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Excel - Area Chart

If your worksheet contains data that is arranged in columns or rows then using an area chart may be a good way to display that data. Area charts emphasize the magnitude of change over time, and can be used to draw attention to the total value across a trend. Area charts are good for emphasizing totals. They offer the time-tracking qualities of a line chart but also display relative proportions very well. You can visualise area charts as being line charts with different colours in the areas below the lines.

By displaying the sum of the plotted values, an area chart also shows the relationship of parts to a whole.

Let’s look at an example. Here is a worksheet containing average rainfall figures for different regions.

We can plot that data in an area chart by first of all selecting it. Make sure that you select the column and row headings – these will then appear on the chart itself.

Click Insert > Charts > Area, and select a chart type. I selected a 3-D area chart and created this:

It looks good, however, can you see a potential problem with this area chart? Some of the coloured areas in the background are obscured by those in the foreground, so you can’t see how the rainfall varies. The way we can get around this is by giving the areas some transparency.

Area Charts Transparency

Unfortunately, Excel 2010 only allows you to set transparency for area charts one data series at a time. In our example, we have only 3: South, Midlands and North, but imagine how tedious this would be if you had more.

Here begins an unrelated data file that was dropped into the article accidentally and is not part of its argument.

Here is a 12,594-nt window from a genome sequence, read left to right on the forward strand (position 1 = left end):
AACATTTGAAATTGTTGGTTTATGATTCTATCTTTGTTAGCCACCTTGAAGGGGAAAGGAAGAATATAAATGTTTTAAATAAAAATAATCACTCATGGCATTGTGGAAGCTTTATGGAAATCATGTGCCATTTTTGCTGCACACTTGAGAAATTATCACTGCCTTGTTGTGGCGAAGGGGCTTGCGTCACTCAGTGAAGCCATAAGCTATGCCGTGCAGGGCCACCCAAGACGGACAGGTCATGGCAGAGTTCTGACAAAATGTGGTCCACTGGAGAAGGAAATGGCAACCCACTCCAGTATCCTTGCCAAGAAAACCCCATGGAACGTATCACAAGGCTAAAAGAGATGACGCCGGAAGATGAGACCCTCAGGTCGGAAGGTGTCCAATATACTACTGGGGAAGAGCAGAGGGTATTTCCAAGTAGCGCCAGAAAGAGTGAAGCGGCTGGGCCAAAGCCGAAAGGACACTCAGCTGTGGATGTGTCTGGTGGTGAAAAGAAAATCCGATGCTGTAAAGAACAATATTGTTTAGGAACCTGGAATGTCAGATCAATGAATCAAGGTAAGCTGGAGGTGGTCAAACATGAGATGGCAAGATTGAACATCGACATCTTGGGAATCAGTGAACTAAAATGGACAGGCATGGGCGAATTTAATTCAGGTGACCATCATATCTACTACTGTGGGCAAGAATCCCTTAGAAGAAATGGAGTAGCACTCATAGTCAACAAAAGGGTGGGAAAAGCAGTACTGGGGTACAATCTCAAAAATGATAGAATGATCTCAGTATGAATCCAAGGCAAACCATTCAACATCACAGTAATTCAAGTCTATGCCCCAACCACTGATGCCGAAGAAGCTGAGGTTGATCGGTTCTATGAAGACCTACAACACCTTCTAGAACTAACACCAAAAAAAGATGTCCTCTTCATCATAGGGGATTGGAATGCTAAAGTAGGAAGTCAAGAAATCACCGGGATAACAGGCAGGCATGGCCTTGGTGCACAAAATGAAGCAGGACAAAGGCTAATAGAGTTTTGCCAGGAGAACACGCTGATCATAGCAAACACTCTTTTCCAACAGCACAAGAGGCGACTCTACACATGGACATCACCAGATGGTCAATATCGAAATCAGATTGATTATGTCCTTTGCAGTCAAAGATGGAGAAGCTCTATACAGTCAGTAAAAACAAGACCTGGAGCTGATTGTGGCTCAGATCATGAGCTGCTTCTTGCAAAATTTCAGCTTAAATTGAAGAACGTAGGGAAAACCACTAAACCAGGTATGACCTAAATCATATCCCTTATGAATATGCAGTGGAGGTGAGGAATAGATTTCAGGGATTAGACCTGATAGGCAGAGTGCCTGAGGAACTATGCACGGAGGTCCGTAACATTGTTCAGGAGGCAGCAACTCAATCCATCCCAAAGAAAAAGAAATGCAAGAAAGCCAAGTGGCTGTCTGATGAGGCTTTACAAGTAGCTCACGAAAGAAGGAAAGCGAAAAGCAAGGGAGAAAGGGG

Select the first data series you want to make transparent by clicking on it in the graph. This may be easy for the data series at the front, but tricky for the ones behind it. Another way to select a data series is by using the Chart Element selector in the Current Selection group on the Layout tab.

With the data series now selected, click on the Format Selection button in the same group on the ribbon. Choose the Fill section in the Format Data Series window that opens, select Solid Fill and then drag the transparency slider to the right to make the data area more transparent. Ensure that the solid colour selected is the one you want. When you click close on the window, the transparency will be applied. You can then repeat the process for all data series that you want to make transparent.

To add a bit more depth, I changed the 3-D rotation of of the area by clicking Chart Tools > Background > 3-D Rotation and adjusted the X and Y rotation values. This is the result:

This graph looks much more attractive, and it has the added benefit of allowing viewers to see how the data series in the background vary.